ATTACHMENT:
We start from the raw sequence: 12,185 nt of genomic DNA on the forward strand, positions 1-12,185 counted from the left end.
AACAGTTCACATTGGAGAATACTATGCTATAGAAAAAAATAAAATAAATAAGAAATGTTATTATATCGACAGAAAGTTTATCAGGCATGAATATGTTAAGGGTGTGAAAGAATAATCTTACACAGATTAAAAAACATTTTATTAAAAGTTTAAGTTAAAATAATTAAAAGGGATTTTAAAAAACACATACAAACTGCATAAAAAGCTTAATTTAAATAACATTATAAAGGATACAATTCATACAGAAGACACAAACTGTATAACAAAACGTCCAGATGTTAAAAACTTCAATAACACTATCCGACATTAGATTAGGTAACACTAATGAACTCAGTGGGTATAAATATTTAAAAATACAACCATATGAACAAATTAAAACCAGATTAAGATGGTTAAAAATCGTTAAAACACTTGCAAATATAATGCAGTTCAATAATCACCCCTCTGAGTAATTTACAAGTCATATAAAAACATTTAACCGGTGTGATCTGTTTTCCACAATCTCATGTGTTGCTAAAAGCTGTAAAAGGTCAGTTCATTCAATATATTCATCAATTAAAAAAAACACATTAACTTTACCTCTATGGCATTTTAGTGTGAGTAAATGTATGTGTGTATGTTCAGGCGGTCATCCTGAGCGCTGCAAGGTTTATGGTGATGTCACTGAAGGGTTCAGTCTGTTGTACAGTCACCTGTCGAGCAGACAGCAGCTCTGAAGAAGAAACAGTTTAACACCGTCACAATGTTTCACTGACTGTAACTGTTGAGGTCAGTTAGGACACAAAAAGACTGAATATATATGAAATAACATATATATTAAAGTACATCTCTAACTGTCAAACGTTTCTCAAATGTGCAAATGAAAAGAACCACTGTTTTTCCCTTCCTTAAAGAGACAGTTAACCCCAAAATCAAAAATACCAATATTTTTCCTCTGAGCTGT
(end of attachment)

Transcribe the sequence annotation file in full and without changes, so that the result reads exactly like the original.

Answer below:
We start from the raw sequence: 12,185 nt of genomic DNA on the forward strand, positions 1-12,185 counted from the left end.
AACAGTTCACATTGGAGAATACTATGCTATAGAAAAAAATAAAATAAATAAGAAATGTTATTATATCGACAGAAAGTTTATCAGGCATGAATATGTTAAGGGTGTGAAAGAATAATCTTACACAGATTAAAAAACATTTTATTAAAAGTTTAAGTTAAAATAATTAAAAGGGATTTTAAAAAACACATACAAACTGCATAAAAAGCTTAATTTAAATAACATTATAAAGGATACAATTCATACAGAAGACACAAACTGTATAACAAAACGTCCAGATGTTAAAAACTTCAATAACACTATCCGACATTAGATTAGGTAACACTAATGAACTCAGTGGGTATAAATATTTAAAAATACAACCATATGAACAAATTAAAACCAGATTAAGATGGTTAAAAATCGTTAAAACACTTGCAAATATAATGCAGTTCAATAATCACCCCTCTGAGTAATTTACAAGTCATATAAAAACATTTAACCGGTGTGATCTGTTTTCCACAATCTCATGTGTTGCTAAAAGCTGTAAAAGGTCAGTTCATTCAATATATTCATCAATTAAAAAAAACACATTAACTTTACCTCTATGGCATTTTAGTGTGAGTAAATGTATGTGTGTATGTTCAGGCGGTCATCCTGAGCGCTGCAAGGTTTATGGTGATGTCACTGAAGGGTTCAGTCTGTTGTACAGTCACCTGTCGAGCAGACAGCAGCTCTGAAGAAGAAACAGTTTAACACCGTCACAATGTTTCACTGACTGTAACTGTTGAGGTCAGTTAGGACACAAAAAGACTGAATATATATGAAATAACATATATATTAAAGTACATCTCTAACTGTCAAACGTTTCTCAAATGTGCAAATGAAAAGAACCACTGTTTTTCCCTTCCTTAAAGAGACAGTTAACCCCAAAATCAAAAATACCAATATTTTTCCTCTGAGCTGT